Filing a RICO Claim in Pennsylvania
The Racketeer Influenced and Corrupt Organizations (RICO) Act was enacted in 1970 to help combat racketeering in the United States. The Act allows individuals and businesses harmed by ongoing criminal enterprises and organized crime to bring claims against RICO violators and seek compensation for damages and legal fees.
If you believe you may have grounds for a RICO Act claim, contact van der Veen, Hartshorn and Levin right away. Our Philadelphia civil RICO attorneys have more than two decades of experience in this highly complex area of law—we know how to navigate the legal process and fight for the maximum compensation you are owed. We offer aggressive, results-focused representation and are not afraid to fight for our clients in court if necessary.
What Is the RICO Act?
The RICO (Racketeer Influenced and Corrupt Organizations) Act was originally designed to counter efforts by organized crime groups, such as the mob and the mafia, to consolidate power and wealth through unlawful means. Today, the RICO Act can be used in both public and private civil lawsuits against any individual or organization that violates the provisions set forth by the Act.
Generally speaking, RICO prohibits any individual or organization from establishing, operating, acquiring, or investing in a business or business venture with funds or income obtained through a “pattern of racketeering” or racketeering activities.
“Racketeering” is a term used to refer to a wide range of criminal activities, including extortion, money laundering, bribery, fraud, and others. When someone establishes, operates, acquires, or invests in a business venture through any of these or other specified illegal activities, or uses a business to carry out illegal activities, this is considered racketeering.
Proving a Civil RICO Claim
Individuals, businesses, and other entities that suffer financial losses due to racketeering may be eligible to bring a civil RICO lawsuit against the violator.
There are two main things that must be proved for a RICO claim to be successful:
- Violation of the RICO Act: First, the plaintiff must establish that the defendant committed illegal activity that violated the RICO Act. This includes a wide range of crimes, including extortion, blackmail, money laundering, mail fraud, wire fraud, and more. For RICO claims involving fraud, the court will likely apply a legal theory known as “strict scrutiny,” which is the highest standard of review used to evaluate the constitutionality of various laws.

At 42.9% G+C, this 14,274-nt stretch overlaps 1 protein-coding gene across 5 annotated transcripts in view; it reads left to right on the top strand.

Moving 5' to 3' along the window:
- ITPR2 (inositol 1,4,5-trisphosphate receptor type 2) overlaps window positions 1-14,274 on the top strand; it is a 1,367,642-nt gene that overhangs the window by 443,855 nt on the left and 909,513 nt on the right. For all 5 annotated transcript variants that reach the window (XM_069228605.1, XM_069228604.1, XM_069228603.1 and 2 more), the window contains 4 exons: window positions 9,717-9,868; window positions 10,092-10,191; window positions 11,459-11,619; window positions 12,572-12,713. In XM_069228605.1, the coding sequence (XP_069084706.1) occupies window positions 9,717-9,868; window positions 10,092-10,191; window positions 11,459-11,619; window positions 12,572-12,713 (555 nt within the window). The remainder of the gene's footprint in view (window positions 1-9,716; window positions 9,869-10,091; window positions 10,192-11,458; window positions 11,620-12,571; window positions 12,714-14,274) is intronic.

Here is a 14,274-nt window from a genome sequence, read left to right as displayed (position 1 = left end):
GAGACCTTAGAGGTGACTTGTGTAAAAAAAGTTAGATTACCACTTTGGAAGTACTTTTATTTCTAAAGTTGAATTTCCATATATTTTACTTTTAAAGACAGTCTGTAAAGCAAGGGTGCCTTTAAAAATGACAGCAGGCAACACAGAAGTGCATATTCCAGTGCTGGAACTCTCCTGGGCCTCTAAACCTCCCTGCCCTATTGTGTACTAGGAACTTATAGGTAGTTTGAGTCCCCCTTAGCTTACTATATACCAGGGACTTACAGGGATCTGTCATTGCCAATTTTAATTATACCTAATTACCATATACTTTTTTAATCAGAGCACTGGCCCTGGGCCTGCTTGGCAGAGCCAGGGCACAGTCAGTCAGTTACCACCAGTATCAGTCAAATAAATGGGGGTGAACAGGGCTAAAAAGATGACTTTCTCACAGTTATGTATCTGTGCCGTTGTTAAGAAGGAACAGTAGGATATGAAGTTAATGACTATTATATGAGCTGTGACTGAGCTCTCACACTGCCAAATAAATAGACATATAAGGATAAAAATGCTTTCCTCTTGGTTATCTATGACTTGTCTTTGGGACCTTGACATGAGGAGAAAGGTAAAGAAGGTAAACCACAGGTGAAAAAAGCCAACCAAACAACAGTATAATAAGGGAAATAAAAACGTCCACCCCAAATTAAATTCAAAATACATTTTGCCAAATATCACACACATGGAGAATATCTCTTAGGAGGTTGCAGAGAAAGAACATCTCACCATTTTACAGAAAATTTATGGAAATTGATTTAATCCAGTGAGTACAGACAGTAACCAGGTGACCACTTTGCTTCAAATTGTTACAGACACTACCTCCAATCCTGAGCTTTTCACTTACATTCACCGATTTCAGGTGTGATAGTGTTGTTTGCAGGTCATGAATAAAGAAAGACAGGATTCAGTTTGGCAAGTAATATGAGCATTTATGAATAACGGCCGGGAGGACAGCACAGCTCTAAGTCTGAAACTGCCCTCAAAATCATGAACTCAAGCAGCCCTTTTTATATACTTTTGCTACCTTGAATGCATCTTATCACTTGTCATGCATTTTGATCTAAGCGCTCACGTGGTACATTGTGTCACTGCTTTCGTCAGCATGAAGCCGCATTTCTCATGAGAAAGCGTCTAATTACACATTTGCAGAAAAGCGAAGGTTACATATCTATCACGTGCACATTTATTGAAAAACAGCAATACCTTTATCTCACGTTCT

- Pattern of Racketeering/Criminal Activity: To successfully prove a RICO claim, the plaintiff will also need to establish that there was a pattern of racketeering/criminal activity. This means that there must have been at least two crimes or two criminal offenses, and these offenses must be continuous and/or related. The criminal activities in question must typically have lasted or been conducted over at least one year.
At van der Veen, Hartshorn and Levin, our Philadelphia civil RICO claims attorneys conduct exhaustive investigations and evaluate all available evidence when building cases on behalf of our clients. We know how to meticulously review all pertinent details and develop powerful, innovative legal strategies tailored to the specific situation at hand.
What Is the Statute of Limitations on RICO Claims?
Civil RICO claims are subject to a five-year statute of limitations, as enforced by the Supreme Court. This means that you have five years from the date of alleged criminal activity to file a RICO Act lawsuit. However, if you did not discover the criminal activity right away, the statute of limitations will be deferred from the date on which you discovered the criminal activity or reasonably could have discovered the criminal activity. In other words, you will have five years from the date on which you actually discovered or reasonably could have discovered the criminal activity to sue the defendant for damages.
Damages in Civil RICO Claims
The purpose of filing a civil lawsuit against a party that has violated the RICO Act is to recover damages. The unlawful acquisition, operation, or establishment of a business through criminal activity can lead to significant financial losses. By suing the liable party, you can recover compensation for certain damages resulting from racketeering/RICO Act violations.
The law allows plaintiffs to seek the following damages in RICO Act lawsuits:
- Treble damages
- Attorney fees
- Litigation costs
“Treble damages” simply means three times the actual loss suffered as a result of the defendant’s conduct. In other words, you can recover three times the amount you lost, as well as compensation for litigation and attorney expenses in a successful civil RICO Act lawsuit.